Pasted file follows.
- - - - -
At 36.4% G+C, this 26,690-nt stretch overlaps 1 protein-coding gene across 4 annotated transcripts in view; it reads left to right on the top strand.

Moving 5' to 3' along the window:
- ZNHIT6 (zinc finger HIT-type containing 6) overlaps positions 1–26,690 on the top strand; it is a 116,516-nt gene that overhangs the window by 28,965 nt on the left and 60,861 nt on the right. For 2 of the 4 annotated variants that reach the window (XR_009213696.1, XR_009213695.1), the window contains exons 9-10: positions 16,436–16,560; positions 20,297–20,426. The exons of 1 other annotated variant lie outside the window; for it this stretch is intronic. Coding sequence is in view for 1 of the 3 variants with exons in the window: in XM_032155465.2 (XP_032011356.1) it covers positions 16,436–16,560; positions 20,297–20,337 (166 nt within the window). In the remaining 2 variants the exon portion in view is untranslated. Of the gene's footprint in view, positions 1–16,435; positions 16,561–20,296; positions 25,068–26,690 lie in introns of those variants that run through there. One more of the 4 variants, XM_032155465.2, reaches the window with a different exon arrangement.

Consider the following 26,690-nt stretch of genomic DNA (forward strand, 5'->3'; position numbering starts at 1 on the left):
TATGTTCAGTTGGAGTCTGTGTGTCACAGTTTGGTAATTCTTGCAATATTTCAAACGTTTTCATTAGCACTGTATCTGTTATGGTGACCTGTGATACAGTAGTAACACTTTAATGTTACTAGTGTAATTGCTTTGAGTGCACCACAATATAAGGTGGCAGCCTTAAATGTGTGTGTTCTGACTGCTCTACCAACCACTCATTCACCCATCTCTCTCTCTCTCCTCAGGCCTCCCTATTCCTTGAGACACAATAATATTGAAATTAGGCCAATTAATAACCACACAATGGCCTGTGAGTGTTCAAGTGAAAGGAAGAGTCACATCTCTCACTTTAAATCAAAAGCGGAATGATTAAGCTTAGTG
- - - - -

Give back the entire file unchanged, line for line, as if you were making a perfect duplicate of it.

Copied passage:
At 36.4% G+C, this 26,690-nt stretch overlaps 1 protein-coding gene across 4 annotated transcripts in view; it reads left to right on the top strand.

Moving 5' to 3' along the window:
- ZNHIT6 (zinc finger HIT-type containing 6) overlaps positions 1–26,690 on the top strand; it is a 116,516-nt gene that overhangs the window by 28,965 nt on the left and 60,861 nt on the right. For 2 of the 4 annotated variants that reach the window (XR_009213696.1, XR_009213695.1), the window contains exons 9-10: positions 16,436–16,560; positions 20,297–20,426. The exons of 1 other annotated variant lie outside the window; for it this stretch is intronic. Coding sequence is in view for 1 of the 3 variants with exons in the window: in XM_032155465.2 (XP_032011356.1) it covers positions 16,436–16,560; positions 20,297–20,337 (166 nt within the window). In the remaining 2 variants the exon portion in view is untranslated. Of the gene's footprint in view, positions 1–16,435; positions 16,561–20,296; positions 25,068–26,690 lie in introns of those variants that run through there. One more of the 4 variants, XM_032155465.2, reaches the window with a different exon arrangement.

Consider the following 26,690-nt stretch of genomic DNA (forward strand, 5'->3'; position numbering starts at 1 on the left):
TATGTTCAGTTGGAGTCTGTGTGTCACAGTTTGGTAATTCTTGCAATATTTCAAACGTTTTCATTAGCACTGTATCTGTTATGGTGACCTGTGATACAGTAGTAACACTTTAATGTTACTAGTGTAATTGCTTTGAGTGCACCACAATATAAGGTGGCAGCCTTAAATGTGTGTGTTCTGACTGCTCTACCAACCACTCATTCACCCATCTCTCTCTCTCTCCTCAGGCCTCCCTATTCCTTGAGACACAATAATATTGAAATTAGGCCAATTAATAACCACACAATGGCCTGTGAGTGTTCAAGTGAAAGGAAGAGTCACATCTCTCACTTTAAATCAAAAGCGGAATGATTAAGCTTAGTG